Once you retire from active duty (at 27 years or at 30), you could consider part-time and consulting work instead of leaping right into another full-time job. When you have time & energy to pursue your interests, the money frequently follows. These part-time jobs rarely show up in the hiring manager’s databases, but you’ll develop an extensive contact network.
Some occupations (doctors, lawyers, university professors, serial entrepreneurs) have little reason to stop working– they’re doing what they love and they don’t want to stop.
However, it can also be extremely difficult to find a job in your 50s unless you have a niche skill set or a firm offer already on the table. If someone’s already trying to hire you at 27 years before you’re even on terminal leave, then you won’t have to balance the security of three more years in uniform against the uncertainty of prolonged unemployment during a job search. In that case, I’d base my decision on the merits of the jobs. As Malcolm Gladwell wrote in “Outliers”, I’d place more weight on the factors of the job’s fulfillment, complexity, and autonomy. I wouldn’t place as much weight on the salary.
Maybe you plan to work after the military regardless of your finances. In that case, it’s definitely easier to get hired now than at age 58. Job-seekers call it age discrimination, but employers only see it as the number of years that you’d be working until the traditional corporate retirement age of 65. They’d rather hire once every decade than once every seven years. Hiring managers don’t care whether you plan to stop working at age 65 or 85– they just know that they have a hard time retaining people past 65.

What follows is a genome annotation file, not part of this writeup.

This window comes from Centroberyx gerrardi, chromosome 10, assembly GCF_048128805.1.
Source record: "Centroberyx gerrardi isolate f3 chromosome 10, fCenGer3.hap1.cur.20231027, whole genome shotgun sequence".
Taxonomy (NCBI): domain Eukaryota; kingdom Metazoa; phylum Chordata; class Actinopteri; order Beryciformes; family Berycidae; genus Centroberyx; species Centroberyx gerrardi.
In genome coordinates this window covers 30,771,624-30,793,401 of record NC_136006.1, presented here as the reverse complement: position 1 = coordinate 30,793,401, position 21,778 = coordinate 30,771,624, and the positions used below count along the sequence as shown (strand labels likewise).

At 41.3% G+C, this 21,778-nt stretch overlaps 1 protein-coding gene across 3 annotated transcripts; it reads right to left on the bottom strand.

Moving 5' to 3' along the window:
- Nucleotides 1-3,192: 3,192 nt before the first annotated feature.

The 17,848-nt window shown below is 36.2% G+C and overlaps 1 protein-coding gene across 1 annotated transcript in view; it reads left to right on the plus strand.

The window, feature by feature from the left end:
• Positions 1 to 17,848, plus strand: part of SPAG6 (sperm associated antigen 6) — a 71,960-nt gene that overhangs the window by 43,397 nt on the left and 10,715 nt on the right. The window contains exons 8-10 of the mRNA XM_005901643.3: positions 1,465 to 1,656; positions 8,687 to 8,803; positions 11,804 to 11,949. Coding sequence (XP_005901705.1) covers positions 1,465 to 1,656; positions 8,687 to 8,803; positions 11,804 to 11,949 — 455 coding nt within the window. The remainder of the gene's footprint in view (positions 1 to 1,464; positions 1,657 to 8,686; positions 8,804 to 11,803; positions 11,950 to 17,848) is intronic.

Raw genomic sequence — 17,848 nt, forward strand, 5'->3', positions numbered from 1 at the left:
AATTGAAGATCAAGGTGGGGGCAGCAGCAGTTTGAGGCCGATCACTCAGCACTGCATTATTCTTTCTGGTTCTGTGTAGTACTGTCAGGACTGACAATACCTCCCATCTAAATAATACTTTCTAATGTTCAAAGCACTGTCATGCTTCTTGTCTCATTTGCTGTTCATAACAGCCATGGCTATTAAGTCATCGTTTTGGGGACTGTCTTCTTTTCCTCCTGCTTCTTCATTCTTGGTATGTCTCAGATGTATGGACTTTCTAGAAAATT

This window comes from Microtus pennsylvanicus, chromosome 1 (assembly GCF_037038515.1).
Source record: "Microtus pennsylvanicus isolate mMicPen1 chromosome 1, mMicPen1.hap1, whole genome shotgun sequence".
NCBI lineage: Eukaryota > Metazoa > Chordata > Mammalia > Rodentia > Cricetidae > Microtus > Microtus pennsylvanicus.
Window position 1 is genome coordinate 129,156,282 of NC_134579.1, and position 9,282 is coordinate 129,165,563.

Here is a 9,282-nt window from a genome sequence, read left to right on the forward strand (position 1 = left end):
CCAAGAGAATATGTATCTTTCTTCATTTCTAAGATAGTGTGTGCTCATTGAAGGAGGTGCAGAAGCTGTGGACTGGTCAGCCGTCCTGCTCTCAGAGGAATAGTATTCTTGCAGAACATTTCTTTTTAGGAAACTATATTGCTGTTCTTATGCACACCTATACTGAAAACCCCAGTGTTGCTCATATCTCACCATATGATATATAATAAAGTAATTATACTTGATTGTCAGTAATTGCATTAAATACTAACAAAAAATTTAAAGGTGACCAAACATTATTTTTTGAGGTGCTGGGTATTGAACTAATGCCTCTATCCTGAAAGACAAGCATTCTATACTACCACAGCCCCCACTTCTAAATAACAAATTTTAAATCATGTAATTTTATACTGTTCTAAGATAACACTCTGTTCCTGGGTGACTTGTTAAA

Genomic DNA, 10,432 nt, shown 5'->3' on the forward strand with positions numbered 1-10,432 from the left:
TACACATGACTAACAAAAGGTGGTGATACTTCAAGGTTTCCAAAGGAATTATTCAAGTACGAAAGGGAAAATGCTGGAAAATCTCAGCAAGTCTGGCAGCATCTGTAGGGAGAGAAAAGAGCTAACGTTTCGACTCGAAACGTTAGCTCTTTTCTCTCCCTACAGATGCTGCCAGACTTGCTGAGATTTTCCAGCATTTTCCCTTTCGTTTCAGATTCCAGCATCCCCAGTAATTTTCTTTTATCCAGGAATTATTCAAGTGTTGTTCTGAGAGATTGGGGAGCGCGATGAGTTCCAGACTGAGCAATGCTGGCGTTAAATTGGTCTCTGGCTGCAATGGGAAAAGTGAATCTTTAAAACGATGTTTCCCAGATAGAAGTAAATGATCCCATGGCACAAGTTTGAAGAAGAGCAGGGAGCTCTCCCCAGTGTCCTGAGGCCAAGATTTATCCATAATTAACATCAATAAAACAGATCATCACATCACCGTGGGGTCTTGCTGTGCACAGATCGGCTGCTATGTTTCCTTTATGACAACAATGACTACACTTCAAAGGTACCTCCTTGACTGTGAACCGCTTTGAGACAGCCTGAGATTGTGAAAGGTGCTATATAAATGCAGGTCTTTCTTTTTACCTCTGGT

Some veterans still feel a strong commitment to serve and to take care of others. Some may want to see what they can do in a civilian career. A few may even worry whether they can hack it in the civilian world.
Those few might have a military inferiority complex: they don’t have any civilian workforce experience so they assume that their military skills are worthless.
Everyone in these groups could immediately go out and nail down a civilian career for a few years, but they might be able to achieve the same results by volunteering with non-profits or by serving on corporate boards. The advantage of these alternatives is that it’s much easier to find a volunteer or part-time job than it is to launch a civilian career in your 50s. It also gives you the flexibility to adjust your level of commitment instead of locking yourself into a full-time workweek.
One more point about job autonomy: when you retire then you (and your family) may want to spend more time on recreation, leisure, and travel. You may find that you want a few months off every year to travel or pursue other interests. If you feel comfortable with your finances then you may develop a strong preference for part-time or consulting instead of a full workweek.
There are several other reasons why people choose to work after retiring from the military. The financial reason is pretty straightforward if the servicemember had large student loans, or an excessively consumerist lifestyle, or a divorce, or several kids to put through college. If you’re feeling uncomfortable with your current finances, then three more years of savings (and the higher pension) will definitely cover any gaps.